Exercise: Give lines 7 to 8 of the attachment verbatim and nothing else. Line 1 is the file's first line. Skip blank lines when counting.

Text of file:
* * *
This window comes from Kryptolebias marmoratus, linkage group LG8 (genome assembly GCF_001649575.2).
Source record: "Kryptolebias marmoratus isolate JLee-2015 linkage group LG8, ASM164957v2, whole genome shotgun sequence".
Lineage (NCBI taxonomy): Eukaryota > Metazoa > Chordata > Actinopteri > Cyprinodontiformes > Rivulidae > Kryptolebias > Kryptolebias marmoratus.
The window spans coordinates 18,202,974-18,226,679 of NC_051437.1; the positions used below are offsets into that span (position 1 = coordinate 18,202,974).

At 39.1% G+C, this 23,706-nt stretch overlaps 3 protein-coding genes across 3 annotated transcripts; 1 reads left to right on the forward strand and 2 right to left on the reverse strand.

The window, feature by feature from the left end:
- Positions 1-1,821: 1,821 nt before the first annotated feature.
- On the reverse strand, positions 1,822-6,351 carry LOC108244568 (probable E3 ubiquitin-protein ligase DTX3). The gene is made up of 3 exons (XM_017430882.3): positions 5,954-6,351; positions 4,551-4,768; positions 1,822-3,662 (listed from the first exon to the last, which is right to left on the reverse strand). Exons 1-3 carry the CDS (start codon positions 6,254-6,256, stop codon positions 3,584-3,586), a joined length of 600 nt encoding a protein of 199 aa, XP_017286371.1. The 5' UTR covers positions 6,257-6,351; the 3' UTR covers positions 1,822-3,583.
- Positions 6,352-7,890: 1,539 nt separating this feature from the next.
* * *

- Positions 1-1,821: 1,821 nt before the first annotated feature.
- On the reverse strand, positions 1,822-6,351 carry LOC108244568 (probable E3 ubiquitin-protein ligase DTX3). The gene is made up of 3 exons (XM_017430882.3): positions 5,954-6,351; positions 4,551-4,768; positions 1,822-3,662 (listed from the first exon to the last, which is right to left on the reverse strand). Exons 1-3 carry the CDS (start codon positions 6,254-6,256, stop codon positions 3,584-3,586), a joined length of 600 nt encoding a protein of 199 aa, XP_017286371.1. The 5' UTR covers positions 6,257-6,351; the 3' UTR covers positions 1,822-3,583.